Judge Temporarily Bans Navy Use of Sonar Allegedly Harmful to Whales

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A federal judge issued a temporary restraining order Monday barring the Navy from using a particular kind of sonar allegedly harmful to marine mammals during a Pacific warfare exercise scheduled to begin this week.

The order comes three days after the Navy obtained a six-month national defense exemption from the Defense Department allowing it to use "mid-frequency active sonar."

Environmental groups had sued to stop the Navy's use of the sonar in the Rim of the Pacific 2006 exercise off Hawaii. The use of sonar in the war games was set to start Thursday.

U.S. District Judge Florence-Marie Cooper wrote in her order that the plaintiffs "have shown a possibility that RIMPAC 2006 will kill, injure, and disturb many marine species, including marine mammals, in waters surrounding the Hawaiian Islands."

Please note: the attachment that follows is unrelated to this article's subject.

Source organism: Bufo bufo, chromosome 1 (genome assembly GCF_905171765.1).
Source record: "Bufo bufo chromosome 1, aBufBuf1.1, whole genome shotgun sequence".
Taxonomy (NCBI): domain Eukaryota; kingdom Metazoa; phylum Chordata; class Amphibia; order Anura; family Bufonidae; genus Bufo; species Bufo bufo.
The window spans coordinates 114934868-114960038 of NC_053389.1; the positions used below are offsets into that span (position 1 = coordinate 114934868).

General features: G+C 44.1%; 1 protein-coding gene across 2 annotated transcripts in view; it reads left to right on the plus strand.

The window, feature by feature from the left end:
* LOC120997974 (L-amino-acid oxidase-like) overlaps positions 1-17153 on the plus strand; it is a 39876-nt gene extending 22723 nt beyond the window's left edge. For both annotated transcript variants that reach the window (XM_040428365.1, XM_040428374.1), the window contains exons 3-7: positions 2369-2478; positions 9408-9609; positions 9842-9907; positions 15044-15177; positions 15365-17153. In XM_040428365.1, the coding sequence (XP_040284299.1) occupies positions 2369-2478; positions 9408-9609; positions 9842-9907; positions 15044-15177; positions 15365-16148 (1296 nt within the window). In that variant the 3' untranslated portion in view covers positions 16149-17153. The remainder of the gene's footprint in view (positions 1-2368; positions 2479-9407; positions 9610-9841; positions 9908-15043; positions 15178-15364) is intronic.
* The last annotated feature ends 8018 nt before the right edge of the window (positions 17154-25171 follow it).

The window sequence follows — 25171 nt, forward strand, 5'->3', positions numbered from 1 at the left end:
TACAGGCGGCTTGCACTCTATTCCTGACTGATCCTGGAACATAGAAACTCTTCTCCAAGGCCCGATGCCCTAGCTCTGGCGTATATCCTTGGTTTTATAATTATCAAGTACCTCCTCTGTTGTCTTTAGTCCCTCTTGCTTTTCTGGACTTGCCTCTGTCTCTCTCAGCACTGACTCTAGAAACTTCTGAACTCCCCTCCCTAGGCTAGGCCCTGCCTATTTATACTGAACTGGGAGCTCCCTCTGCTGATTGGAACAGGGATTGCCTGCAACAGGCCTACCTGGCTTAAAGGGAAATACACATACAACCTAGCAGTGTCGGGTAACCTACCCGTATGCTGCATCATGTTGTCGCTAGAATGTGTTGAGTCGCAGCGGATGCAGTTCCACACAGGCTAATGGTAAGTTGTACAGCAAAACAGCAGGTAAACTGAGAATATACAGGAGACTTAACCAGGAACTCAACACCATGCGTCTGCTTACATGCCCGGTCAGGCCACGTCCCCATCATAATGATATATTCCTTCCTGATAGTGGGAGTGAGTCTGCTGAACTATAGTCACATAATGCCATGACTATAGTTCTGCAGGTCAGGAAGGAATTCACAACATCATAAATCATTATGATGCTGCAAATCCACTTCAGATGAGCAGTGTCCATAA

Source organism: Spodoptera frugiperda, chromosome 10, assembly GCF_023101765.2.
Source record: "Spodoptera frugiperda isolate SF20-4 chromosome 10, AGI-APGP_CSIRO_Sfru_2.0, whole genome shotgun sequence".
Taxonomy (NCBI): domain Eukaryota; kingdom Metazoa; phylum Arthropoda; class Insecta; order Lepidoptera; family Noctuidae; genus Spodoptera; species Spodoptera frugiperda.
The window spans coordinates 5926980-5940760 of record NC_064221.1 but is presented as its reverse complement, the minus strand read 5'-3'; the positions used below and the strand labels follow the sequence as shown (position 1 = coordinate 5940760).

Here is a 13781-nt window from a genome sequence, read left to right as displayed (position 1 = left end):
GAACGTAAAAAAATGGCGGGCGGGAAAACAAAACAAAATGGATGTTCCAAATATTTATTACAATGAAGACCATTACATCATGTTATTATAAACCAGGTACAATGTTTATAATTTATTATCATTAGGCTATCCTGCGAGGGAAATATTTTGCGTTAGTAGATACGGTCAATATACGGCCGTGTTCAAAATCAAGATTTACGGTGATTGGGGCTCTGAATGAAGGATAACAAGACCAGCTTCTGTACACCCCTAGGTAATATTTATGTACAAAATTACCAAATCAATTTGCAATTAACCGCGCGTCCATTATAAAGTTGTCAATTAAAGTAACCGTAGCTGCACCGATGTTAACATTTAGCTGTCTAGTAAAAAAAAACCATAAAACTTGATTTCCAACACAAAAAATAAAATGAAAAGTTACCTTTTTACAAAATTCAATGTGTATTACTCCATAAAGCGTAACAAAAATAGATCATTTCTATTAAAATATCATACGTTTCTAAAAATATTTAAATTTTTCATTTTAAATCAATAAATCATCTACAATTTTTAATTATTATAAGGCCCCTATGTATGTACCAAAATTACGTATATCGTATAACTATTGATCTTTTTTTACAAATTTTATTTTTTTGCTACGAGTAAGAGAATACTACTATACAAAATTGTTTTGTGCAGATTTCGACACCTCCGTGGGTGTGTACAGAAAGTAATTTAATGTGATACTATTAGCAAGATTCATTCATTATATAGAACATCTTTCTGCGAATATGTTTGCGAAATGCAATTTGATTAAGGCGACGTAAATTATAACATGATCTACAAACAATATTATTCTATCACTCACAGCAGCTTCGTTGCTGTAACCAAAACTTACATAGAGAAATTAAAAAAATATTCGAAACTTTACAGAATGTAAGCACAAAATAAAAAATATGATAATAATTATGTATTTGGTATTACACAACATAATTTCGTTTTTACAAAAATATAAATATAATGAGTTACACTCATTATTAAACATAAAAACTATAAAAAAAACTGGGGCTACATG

The exemption would have temporarily relieved the Navy from the requirements of the Marine Mammal Protection Act.

The Natural Resources Defense Council, which filed the lawsuit, said the Navy had more than enough room in the oceans to train without injuring marine life.

The National Oceanic and Atmospheric Administration, which forged an agreement with the Navy last week permitting the use of the sonar, concluded that the exercises would have no significant impact on the environment, under the National Environmental Policy Act.

NOAA's permit to use the sonar was the first time such a permit had been granted to the Navy.

NOAA determined that the exercise would cause no significant environmental impact, and concluded that the Navy's use of the sonar was not likely to jeopardize the continued existence of threatened and endangered species — including the Hawaiian monk seal — in the exercise areas.

But Cooper found, among other reasons, that the Navy violated NEPA requirements by not giving "full and meaningful consideration" to reasonable alternatives, including holding the exercises in less densely populated marine habitats.

Cooper's order was to remain in effect until July 18, when a hearing will be held on whether to replace the temporary restraining order with a preliminary injunction.